This morning, I attended oral argument in Janus v. AFSCME, the case that will decide whether to overrule the 41-year old case of Abood v. Detroit Board of Education and henceforth prevent states from allowing unions to garnish the wages of public employees to support union activities. The Court was a hive of activity, inside and out – from the packed courtroom to demonstrations and counter-demonstrations outside to standing room only in the overflow room set aside for members of the Supreme Court Bar.
Usually attorneys hesitate to predict outcomes, but this case has an unusual posture. Two years ago, in Friedrichs v. California Teachers Association, the Court was preparing to rule on the very same question. Oral argument strongly suggested that Abood was about to go down. But then Justice Scalia died and ultimately the Court summarily affirmed the lower Friedrichs decision on a 4-4 tie and left Abood in place. The 8 Justices who heard Friedrichs remain on the Court, now joined by Justice Gorsuch – who remained quiet throughout this morning’s argument. None of the eight seem to have changed their positions, although there has been one significant switch in time: The Solicitor General’s office under President Obama supported the unions and the ability to compel non-union members to support the union’s activities. The new Solicitor General, Noel Francisco, appointed by President Trump, supports the workers and shared argument time with Janus’s counsel, National Right to Work Legal Defense Foundation attorney William Messenger. Justice Sotomayor pointedly asked Francisco, “How many times this term already have you flipped positions from prior administrations?” drawing a gasp from the listeners in the overflow room. It is, of course, not unusual for new Administrations to reconsider positions taken by their predecessors on the opposite side of the political spectrum. I took this comment mostly as a sign of frustration from one of the Friedrichs dissenters as to where this case appears to be heading.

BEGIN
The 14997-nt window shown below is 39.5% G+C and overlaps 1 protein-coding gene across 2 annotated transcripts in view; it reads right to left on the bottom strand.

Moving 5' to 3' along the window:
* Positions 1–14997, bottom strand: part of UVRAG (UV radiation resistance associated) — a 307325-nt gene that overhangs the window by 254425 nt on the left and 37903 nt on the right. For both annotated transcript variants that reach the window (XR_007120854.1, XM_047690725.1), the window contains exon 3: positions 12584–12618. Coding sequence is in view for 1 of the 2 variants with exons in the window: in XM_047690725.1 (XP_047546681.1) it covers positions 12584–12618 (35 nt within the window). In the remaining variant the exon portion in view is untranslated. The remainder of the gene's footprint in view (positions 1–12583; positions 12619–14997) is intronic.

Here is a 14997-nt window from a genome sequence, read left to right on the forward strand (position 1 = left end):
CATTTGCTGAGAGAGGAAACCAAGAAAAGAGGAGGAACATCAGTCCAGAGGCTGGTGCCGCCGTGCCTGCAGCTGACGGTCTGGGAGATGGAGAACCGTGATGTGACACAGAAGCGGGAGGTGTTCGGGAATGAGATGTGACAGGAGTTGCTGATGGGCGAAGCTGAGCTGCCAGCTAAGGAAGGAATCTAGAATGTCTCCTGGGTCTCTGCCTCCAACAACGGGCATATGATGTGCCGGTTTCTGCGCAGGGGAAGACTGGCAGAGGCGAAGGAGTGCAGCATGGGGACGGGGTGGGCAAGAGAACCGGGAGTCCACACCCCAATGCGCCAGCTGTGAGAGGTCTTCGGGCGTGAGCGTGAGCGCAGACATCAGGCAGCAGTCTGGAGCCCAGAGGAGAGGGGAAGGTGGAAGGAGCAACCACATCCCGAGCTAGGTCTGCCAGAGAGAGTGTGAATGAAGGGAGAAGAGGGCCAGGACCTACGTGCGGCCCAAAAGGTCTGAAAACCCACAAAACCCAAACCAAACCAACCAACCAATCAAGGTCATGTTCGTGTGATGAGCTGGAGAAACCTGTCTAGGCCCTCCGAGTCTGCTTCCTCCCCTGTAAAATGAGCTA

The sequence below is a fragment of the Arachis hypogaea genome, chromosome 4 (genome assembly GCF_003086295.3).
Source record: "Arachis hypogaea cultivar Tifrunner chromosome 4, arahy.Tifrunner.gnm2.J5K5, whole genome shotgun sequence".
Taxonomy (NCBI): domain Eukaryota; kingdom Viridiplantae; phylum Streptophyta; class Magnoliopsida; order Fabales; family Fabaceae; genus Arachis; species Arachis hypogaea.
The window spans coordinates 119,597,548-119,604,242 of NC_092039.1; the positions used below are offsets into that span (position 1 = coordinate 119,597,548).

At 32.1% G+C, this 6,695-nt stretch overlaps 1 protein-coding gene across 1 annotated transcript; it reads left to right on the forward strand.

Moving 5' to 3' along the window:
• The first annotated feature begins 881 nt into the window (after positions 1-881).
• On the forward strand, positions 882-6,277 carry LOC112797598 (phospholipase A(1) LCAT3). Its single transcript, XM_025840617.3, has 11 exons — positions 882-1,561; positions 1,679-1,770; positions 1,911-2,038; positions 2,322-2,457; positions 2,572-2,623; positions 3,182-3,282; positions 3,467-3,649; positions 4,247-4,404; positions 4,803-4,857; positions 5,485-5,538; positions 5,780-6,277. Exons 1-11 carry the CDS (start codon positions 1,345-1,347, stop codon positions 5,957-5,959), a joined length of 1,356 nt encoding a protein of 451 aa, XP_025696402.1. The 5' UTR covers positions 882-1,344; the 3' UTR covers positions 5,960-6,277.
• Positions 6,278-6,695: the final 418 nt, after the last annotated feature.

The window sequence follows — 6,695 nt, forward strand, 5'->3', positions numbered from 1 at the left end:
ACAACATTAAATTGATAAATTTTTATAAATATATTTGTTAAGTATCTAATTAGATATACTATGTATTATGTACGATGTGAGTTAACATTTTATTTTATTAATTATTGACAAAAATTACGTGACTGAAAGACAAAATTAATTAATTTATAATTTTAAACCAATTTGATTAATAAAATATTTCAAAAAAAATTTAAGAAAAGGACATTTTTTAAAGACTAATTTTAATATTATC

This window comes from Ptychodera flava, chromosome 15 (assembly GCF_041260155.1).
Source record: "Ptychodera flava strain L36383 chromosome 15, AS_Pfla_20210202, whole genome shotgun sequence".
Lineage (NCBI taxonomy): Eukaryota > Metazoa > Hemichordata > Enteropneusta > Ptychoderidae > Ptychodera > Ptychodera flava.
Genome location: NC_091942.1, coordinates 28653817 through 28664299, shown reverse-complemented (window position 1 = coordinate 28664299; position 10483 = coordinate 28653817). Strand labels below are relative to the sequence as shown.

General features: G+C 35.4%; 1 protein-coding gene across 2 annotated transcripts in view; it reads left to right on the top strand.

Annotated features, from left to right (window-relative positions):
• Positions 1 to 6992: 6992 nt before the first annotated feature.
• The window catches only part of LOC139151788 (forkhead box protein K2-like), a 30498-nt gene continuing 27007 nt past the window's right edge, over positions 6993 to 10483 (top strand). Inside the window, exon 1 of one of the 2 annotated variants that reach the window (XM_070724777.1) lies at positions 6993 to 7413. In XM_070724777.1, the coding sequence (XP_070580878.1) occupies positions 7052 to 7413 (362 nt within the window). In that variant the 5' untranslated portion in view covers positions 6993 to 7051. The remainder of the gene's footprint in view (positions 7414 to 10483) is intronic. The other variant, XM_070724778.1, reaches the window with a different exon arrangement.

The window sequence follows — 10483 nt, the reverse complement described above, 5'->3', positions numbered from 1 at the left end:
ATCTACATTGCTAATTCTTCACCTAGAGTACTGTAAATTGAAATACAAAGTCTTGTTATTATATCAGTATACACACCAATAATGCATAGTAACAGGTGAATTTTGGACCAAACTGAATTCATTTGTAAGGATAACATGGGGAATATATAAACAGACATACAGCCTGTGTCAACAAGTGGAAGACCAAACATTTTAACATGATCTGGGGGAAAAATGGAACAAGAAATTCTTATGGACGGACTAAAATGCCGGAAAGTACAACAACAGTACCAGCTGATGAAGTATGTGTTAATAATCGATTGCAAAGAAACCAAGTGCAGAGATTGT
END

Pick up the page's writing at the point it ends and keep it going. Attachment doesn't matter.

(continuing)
The unions have long argued that they are entitled to non-members’ money to support anything related to collective bargaining, so as to avoid any free rider problems and promote labor peace. As PLF argued in our amicus brief, all public union collective bargaining is inherently political because involves the allocation of scarce taxpayer dollars, and non-members therefore have a First Amendment right to refrain from subsidizing it. The unions’ counsel tried to cabin the union’s activities to mundane work-related matters – wages, grievances, and the like – but Justice Kennedy wasn’t buying it. He asked, “If you do not prevail in this case, the unions will have less political influence; yes or no?” AFSCME attorney David Frederick answered, “Yes, they will have less political influence.” The Justice responded, “Isn’t that the end of this case?”
A decision is expected before the end of June.